What do you want protected from wildfire? Routt County officials seek community input on protection plan
Some assets in need of priority protection from wildfires in Routt County are obvious, such as human water sources, but organizers of the current update of the Community Wildfire Protection Plan want to know what other assets residents value highly.
To gather broad community input on wildfire protection values in Routt County, the county’s Office of Emergency Management and the nonprofit Routt County Wildfire Mitigation Council are hosting four public meetings across the county on Nov. 14-17. In addition, all county residents are encouraged to complete an online survey by the end of November that is available under the Resources tab at RouttWildfire.org.
“We want to hear about your concerns and your level of wildfire awareness. The results of this survey and the feedback you provide will be incorporated into the CWPP and will be used to make our CWPP into something that is user-friendly and actionable,” according to the mitigation council.
Appetizers and beverages will be provided at the four community meetings set for 6-8 p.m. Nov. 14 at the Hayden Center, Nov. 15 at North Routt Fire Station No. 2 near Steamboat Lake State Park visitor center, Nov. 16 at Stagecoach Fire Station, and Nov. 17 at the Routt County commissioners meeting room, 136 Sixth St., in downtown Steamboat Springs.
Everyone who attends an in-person meeting will be entered into a drawing to win a medium-sized Stihl chainsaw that can be used to remove dead or fire-hazard trees on properties. Meeting attendees also can be placed on a prioritized list to receive a free on-site Home Ignition Zone evaluation conducted by local fire experts in the spring, said Carolina Manriquez, council secretary and Colorado State Forest Service forester.
“Our CWPP is inviting the community to come provide critical feedback for what are their values that they think is at risk,” Manriquez said. “It’s your chance to voice priorities in wildfire risk reduction in Routt County for where we should be focusing our risk-reduction efforts.”
Manriquez said the Community Wildfire Protection Plan is based on scientific and on-the-ground conditions combined with the priorities of landowners willing to work with fire officials.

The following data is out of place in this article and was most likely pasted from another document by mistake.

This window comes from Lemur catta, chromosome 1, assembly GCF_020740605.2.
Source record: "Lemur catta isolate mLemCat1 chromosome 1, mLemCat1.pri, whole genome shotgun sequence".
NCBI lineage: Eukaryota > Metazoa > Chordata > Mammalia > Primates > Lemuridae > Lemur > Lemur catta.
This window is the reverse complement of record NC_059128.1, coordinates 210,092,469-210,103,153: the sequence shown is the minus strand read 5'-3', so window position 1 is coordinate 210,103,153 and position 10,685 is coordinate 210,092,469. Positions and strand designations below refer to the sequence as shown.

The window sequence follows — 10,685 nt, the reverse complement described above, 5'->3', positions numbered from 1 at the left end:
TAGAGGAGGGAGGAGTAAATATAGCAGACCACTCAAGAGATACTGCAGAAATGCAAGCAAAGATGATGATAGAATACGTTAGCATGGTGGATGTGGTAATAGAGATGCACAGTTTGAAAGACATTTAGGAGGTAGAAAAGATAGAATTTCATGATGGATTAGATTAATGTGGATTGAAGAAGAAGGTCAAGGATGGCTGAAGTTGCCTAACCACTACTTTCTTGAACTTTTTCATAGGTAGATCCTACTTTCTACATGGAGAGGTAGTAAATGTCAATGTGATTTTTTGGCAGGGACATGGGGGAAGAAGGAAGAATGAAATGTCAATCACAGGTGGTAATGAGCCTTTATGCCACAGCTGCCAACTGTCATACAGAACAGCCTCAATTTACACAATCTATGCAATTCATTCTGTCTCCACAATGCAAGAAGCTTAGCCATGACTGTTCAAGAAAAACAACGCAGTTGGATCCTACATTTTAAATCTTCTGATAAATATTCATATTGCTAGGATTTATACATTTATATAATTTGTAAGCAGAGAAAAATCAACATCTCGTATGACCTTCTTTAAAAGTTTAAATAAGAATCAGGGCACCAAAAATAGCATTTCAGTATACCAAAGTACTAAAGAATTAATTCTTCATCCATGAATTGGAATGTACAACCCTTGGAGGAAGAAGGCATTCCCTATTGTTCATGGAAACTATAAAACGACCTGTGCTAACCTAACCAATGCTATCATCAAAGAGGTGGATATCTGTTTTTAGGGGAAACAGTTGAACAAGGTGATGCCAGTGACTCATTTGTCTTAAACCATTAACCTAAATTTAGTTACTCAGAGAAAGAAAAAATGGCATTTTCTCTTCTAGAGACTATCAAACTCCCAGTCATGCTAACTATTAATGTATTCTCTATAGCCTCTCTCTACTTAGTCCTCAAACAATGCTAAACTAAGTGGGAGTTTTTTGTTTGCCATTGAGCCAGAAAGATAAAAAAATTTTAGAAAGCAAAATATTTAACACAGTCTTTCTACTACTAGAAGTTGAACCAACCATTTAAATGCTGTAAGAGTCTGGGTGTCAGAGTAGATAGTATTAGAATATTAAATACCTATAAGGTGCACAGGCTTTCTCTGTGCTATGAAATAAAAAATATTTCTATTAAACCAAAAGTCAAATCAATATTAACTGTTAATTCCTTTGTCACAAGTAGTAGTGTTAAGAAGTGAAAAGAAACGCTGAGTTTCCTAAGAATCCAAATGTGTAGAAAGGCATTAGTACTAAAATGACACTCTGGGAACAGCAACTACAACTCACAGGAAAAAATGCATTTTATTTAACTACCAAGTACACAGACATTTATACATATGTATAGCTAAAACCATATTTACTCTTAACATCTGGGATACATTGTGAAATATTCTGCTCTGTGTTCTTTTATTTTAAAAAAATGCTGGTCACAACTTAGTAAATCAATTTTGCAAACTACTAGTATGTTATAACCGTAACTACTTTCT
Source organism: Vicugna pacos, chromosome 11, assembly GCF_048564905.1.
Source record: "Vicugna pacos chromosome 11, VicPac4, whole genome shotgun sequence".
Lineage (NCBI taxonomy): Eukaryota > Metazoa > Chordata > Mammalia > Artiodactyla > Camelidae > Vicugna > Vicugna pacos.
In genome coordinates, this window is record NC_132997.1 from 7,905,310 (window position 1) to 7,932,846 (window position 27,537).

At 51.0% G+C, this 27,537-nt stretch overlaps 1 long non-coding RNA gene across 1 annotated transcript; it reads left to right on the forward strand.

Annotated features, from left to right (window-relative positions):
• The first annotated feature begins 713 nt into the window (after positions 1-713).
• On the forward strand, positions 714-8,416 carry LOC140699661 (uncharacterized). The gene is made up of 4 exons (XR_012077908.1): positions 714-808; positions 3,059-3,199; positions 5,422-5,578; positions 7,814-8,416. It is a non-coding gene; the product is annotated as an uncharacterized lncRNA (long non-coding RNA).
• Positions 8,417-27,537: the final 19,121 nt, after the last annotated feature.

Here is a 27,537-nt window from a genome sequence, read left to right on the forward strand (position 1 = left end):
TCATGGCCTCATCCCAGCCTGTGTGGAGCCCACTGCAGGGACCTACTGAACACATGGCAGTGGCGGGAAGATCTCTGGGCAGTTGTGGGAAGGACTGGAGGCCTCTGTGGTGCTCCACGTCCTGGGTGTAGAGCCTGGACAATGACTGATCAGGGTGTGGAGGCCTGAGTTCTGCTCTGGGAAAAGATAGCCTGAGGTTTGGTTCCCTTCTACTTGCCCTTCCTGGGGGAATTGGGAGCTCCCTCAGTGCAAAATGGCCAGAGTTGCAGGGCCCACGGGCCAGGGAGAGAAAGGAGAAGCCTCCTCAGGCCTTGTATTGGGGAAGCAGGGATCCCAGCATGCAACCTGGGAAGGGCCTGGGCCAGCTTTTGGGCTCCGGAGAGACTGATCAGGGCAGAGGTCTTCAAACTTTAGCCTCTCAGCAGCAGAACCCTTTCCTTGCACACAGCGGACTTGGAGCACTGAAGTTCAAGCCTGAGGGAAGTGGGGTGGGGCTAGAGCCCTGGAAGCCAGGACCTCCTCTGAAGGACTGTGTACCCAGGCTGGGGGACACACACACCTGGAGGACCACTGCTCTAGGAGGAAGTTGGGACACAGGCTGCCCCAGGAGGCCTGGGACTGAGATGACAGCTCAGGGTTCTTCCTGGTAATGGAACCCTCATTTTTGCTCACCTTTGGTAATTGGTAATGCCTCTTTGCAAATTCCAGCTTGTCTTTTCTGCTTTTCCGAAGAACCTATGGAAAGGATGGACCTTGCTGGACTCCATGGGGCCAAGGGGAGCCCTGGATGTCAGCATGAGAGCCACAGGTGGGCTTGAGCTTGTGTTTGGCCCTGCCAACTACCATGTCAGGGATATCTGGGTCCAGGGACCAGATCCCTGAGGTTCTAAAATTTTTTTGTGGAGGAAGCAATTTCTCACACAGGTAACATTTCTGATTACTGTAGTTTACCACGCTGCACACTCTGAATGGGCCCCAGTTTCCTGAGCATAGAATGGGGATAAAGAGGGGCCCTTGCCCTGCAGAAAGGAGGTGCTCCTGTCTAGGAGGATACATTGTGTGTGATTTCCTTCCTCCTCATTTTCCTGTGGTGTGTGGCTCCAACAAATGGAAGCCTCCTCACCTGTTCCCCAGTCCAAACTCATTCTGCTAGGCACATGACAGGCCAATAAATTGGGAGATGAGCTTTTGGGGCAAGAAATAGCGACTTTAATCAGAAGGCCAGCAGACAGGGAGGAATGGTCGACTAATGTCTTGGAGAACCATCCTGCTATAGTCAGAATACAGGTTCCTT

One of the top existing priority efforts for reducing wildfire risk is in the Fish Creek Watershed that provides the primary city water resource. Fire officials completed vegetation management work on 46 acres of fire hazard areas near the Fish Creek water treatment plant in the spring, and approximately 20 piles of wood from the work will be burned this winter, Manriquez said.
While gathering opinions and comments, the 20 multiple-choice questions on the CWPP survey also provide educational information. The survey asks questions such as:
- How concerned are you about wildfire near your property?
- How would you rate your home in terms of risk from wildfire?
- How prepared is your neighborhood for a large wildfire?
- Do you have an evacuation plan?
- Which of the following mitigation work have you done at your residence?
- What factors keep you from undertaking actions to reduce wildfire risk on your property?
Some homeowner associations have completed fuel reduction work recently, such as in The Sanctuary neighborhood that lies in the wildland urban interface on the east side of Steamboat. Other wildfire protection work is underway as part of the North Routt Fuels Reduction Project on the Hahns Peak/Bears Ears Ranger District near areas of private property adjacent to forest land. The back side of Emerald Mountain also is a fuels reduction priority, Manriquez said.
The plan has not been updated since 2010, and it will guide wildfire preparedness and long-term mitigation strategies throughout the county.
To reach Suzie Romig, call 970-871-4205 or email sromig@SteamboatPilot.com.
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